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Community Ep. 5.09 “VCR Maintenance and Educational Publishing” skims the surface

Community Ep. 5.09 “VCR Maintenance and Educational Publishing” skims the surface


Community Season 5, Episode 9 “VCR Maintenance and Educational Publishing”
Written by Donald Diego
Directed by Tristram Shapeero
Airs Thursday nights at 8pm ET on NBC


Although Community‘s largely been a lighter show in tone the last few weeks, the darkness of the show’s recent departures have lingered in the background – particularly with Abed, whose friendship with Troy was the show’s emotional center. It takes a little while to get there (thanks to the distracting, mostly pointless Shirley plot), but “VCR Maintenance” uses a little bit of stunt casting to its advantage, accelerating the friction between Abed and Annie first seen in “Virtual Systems Analysis” (hence the nod to that episode in the image seen above), ultimately circling back to Abed and his ever-present fear of being left alone (as he says, sometimes it happens and he doesn’t even know why).

There’s no doubting “VCR Maintenance” is one of the funniest episodes of the season; anchored by Jim Rash’s fucking brilliant freestyle rap, “VCR” immediately embraces the inner darkness Harmon often works his best magic with (or in some cases, some of his most difficult-to-swallow narratives), adding a certain sharpness to dialogues between characters. Annie and Abed’s search for a roommate quickly spirals into something ugly, forcing the two of them to deal with a number of distinct truths. Abed’s is an obvious one; we could all predict his relationship with Rachel would bring out his social quirks.What is interesting is the curveball it throws with Annie; turns out she’s been holding a bit of a grudge against her brother (who is hilarious, by the way: “It was just air”) and family, who turned their back on her when she went into rehab.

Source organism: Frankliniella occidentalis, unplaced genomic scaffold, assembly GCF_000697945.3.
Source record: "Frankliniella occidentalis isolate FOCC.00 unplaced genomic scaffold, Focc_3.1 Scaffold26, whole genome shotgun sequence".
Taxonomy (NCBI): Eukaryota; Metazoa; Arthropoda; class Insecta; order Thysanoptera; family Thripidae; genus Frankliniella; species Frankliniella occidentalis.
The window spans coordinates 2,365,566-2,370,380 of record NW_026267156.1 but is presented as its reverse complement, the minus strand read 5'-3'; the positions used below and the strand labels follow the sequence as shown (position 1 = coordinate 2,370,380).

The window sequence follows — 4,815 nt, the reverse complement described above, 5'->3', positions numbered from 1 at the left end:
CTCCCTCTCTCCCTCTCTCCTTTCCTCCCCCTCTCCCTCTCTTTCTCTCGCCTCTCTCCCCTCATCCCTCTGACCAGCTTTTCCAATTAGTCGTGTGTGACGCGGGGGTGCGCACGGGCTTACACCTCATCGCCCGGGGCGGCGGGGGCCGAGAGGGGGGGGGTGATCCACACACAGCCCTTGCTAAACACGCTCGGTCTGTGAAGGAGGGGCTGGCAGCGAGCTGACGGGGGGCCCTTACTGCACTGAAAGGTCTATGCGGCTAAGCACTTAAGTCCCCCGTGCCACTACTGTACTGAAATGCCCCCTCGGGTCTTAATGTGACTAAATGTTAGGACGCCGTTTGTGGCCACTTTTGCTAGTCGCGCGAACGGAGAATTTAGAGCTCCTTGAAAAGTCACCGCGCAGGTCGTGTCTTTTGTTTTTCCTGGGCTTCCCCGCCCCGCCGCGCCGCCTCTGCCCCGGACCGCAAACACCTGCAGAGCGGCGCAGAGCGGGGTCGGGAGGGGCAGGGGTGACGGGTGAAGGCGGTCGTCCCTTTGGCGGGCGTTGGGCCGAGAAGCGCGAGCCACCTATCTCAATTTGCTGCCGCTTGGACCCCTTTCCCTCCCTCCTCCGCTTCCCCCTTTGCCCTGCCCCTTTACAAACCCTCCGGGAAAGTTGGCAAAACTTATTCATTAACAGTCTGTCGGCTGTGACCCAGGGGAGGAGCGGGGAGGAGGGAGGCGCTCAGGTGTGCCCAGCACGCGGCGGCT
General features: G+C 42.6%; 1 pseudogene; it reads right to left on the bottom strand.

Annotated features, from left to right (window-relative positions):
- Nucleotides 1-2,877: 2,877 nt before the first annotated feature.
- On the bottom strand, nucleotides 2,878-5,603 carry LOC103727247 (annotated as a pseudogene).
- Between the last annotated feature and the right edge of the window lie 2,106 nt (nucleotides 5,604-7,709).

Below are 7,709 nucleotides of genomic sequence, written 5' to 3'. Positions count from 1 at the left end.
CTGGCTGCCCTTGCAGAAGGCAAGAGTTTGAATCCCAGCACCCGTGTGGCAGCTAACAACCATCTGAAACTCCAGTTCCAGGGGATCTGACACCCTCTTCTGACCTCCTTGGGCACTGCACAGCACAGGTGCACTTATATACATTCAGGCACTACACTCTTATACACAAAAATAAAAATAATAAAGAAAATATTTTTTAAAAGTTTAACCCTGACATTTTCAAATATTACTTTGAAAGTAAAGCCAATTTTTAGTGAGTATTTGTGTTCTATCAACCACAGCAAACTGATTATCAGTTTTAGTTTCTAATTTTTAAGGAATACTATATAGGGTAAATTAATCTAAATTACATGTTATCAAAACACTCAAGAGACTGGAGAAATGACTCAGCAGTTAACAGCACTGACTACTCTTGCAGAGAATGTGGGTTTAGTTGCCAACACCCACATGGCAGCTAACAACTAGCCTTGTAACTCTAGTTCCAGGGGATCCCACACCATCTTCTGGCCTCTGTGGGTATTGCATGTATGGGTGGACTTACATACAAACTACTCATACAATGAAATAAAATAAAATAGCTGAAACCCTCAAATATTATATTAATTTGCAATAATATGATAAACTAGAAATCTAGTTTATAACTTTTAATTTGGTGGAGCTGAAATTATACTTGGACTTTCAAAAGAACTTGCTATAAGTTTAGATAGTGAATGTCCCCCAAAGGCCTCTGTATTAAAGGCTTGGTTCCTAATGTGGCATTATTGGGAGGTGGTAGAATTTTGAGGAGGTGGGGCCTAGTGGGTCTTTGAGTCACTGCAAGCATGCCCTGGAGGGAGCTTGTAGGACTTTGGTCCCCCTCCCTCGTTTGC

In a way, Annie’s afraid to be alone, too – and given how her and Abed’s personalities clash (Annie’s willing to cede to Abed’s personality when it comes to buttered noodles, but she also challenges him to live in reality more than any other character), it reveals that there is still a deep connection in their friendship that keeps them living together, despite their Vince Gilligan-enhanced displays of aggression (by the way; their intensity during the game is hilarious. I grew up around those ‘games’ in the 1990s, and they’re all fucking ridiculous, and awesomely random and nonsensical).

The rest of “VCR Maintenance”? Beyond a simplistic portrayal of a crime syndicate collapsing on itself, there isn’t a whole lot to see with Shirley’s attempt to sell textbooks. It seems to exist only to fill time and poke at the show’s easiest target: Shirley’s religion-enhanced, hypocritical view of herself is the “broad side of a barn” equivalent of stories for Community to tell. Sure, the ‘wink, wink’ references of Community‘s signature parodies exist – but they’re all in service of something that feels inconsequential: a story concocted to laugh at Shirley and the goofy goons she straps to a chair (and no, the whole “sometimes there isn’t a lesson to be learned” bit doesn’t quite work, it feels like a tossed-in excuse to justify its presence). I can do without all that, especially while there’s so much interesting material to mine out of Annie’s relationship with her brother, and Abed learning how to trust someone besides Troy (like Pavel, who returns after a long-long, post-cabbage nap to help out an old friend).


— Randy




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